By the time we get home she is quiet. After her shower I hold her on my lap for a long while. I press my cheek against her cheek and we practice taking deep breaths together. At bedtime, I lay down next to her and hold her close until she falls asleep. The last thing she says to me is, “Mommy? I’m glad you’re here.”


**Names have been changed to protect the privacy of those involved.

adoption, family

Seasons of Trauma

The steady “swish” of the washing machine reminds me that life is cyclical. The seasons change. The sporting events change. Right now we are in Lacrosse season, with both of the Littles playing, and Luke coaching. We also are on the merry-go-round of therapy. Our kids will be stable for a time and then, inevitably, one or the other is in crisis mode and we cycle back in. Right now we are in the season of Carl’s crisis. This is the never-ending circle of parenting children with trauma.

Little Carl is in a partial hospitalization placement right now. They pick him up early from school. He spends 4 hours a day, every weekday, at the center. They have group therapy, art therapy, and individual sessions. They drop him off at 6:30 every night. He is in an intensive placement, but it is still one step down from hospitalization. We get to tuck Carl in each night and have him at home on the weekends. From here, he will drop down into “intensive outpatient” therapy, which will only last for 3 hours a day. He will do this 5 days a week, then 3, then 2 until he is discharged. Then back to TF-CBT again with his normal therapist.

Watching the same clothes swirl around and around again in the washer makes me pause and think. Carl was in crisis last spring. When the days got warm, he became very intense and dis-regulated. He was hospitalized in a psychiatric unit towards the end of the school year. We know that every year, around Christmas, Mary goes into crisis mode. Sean used to blow at the start of the school year and again at Thanksgiving.

Curiosity about the Spring got the better of me. Why Spring? Yes, Carl is in the thick of his trauma work in Trauma-Focused Cognitive Behavioral Therapy. He was stuck in a place where he was able to vocalize all of the truly bad things he suffered at the hands of his biological parents. He just kept insisting that all of the things they did were his own fault somehow. Then, his therapist went on maternity leave. He is very dependent on her. We could see that this would trigger him. But still…the Springtime…it held onto me.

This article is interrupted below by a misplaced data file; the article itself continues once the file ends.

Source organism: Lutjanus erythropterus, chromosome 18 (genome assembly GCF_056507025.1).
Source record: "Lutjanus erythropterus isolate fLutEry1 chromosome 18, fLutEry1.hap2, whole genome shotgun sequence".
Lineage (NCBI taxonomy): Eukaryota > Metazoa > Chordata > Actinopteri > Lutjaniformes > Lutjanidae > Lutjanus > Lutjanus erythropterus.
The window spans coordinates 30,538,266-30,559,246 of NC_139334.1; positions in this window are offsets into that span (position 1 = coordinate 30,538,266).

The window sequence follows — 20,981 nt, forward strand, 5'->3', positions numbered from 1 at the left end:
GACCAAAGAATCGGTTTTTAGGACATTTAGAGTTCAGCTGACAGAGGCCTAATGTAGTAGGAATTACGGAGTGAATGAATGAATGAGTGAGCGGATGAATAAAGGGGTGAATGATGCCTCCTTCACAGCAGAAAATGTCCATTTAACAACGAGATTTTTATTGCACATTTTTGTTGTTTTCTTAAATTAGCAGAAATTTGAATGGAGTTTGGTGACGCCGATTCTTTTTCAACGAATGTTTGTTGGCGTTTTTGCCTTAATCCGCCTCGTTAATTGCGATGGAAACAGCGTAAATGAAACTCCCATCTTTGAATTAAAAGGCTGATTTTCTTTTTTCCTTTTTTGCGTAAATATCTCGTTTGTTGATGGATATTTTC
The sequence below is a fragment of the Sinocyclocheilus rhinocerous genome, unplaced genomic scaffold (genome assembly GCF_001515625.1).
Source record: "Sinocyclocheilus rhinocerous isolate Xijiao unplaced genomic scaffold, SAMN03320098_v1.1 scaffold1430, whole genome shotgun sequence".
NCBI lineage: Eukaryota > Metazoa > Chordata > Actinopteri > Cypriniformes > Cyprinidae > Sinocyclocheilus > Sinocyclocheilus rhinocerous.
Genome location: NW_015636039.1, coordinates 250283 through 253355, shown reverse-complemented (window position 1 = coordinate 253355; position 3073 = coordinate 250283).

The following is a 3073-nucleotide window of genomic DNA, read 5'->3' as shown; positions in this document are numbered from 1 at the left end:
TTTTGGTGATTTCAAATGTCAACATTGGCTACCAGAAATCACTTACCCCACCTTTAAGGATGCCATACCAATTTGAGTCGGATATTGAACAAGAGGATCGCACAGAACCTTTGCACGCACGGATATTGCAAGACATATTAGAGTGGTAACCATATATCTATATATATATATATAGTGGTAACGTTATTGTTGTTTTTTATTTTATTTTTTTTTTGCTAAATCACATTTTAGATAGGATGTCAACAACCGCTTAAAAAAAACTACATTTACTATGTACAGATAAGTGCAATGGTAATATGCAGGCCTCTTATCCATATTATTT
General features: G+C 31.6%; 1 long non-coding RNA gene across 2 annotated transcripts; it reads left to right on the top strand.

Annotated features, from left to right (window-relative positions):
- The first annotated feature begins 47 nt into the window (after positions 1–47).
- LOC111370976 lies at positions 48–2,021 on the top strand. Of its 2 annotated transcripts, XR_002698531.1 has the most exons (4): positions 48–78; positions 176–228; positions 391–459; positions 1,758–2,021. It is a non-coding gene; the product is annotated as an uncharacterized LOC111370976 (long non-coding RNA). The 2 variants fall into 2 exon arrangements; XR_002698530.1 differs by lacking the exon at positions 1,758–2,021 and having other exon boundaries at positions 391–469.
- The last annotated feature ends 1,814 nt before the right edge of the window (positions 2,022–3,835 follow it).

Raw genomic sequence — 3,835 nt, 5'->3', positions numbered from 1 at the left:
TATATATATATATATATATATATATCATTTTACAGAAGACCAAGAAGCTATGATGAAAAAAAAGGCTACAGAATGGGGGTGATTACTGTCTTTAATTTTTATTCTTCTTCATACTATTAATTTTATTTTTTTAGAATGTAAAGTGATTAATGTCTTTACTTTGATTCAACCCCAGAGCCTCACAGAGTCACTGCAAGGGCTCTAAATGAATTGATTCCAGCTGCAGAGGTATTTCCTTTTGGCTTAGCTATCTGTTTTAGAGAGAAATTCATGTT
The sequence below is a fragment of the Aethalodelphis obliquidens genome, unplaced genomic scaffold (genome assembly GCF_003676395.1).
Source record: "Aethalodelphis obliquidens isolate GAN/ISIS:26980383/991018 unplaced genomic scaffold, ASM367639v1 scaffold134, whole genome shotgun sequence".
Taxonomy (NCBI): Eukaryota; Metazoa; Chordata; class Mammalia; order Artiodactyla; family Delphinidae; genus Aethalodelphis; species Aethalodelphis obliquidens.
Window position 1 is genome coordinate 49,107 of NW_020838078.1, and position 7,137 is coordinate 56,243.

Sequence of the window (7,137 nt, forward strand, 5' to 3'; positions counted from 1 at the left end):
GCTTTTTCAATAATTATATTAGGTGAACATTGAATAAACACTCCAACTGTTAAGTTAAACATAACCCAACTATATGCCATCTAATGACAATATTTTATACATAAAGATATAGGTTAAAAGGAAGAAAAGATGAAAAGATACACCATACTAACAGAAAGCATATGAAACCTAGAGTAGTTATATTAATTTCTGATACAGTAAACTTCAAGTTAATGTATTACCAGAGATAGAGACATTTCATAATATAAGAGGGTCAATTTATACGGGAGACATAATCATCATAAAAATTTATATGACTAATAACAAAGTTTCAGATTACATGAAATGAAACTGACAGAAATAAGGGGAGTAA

I went back into the files we have from the Department of Children and Families. There it was, staring back at me. May 4th. The day of the drug raid in his bio-home when he and his siblings were separated from their family. Bingo. It may not be much, but it gives me a clue as to why his behavior turns when the weather changes. It explains why he is more and more nervous that I may be “drinking” or “passed out” in my room. Trust me, the only thing I’m drinking is copious amounts of coffee. It has the opposite effect of helping me “pass out!”

There isn’t anything I can do about Spring. It will come every year. It’s not an excuse to be unsafe. I can only hope that, with continued love and therapy, he will heal. Understanding the fears he displays as anger is helpful for me. It helps me to sympathize. It helps me to see the sweet boy underneath all the layers of hurt and rage.

Seasons may come and go, but this forever family will always be just that; forever.


*Names have been changed to protect the privacy of those involved.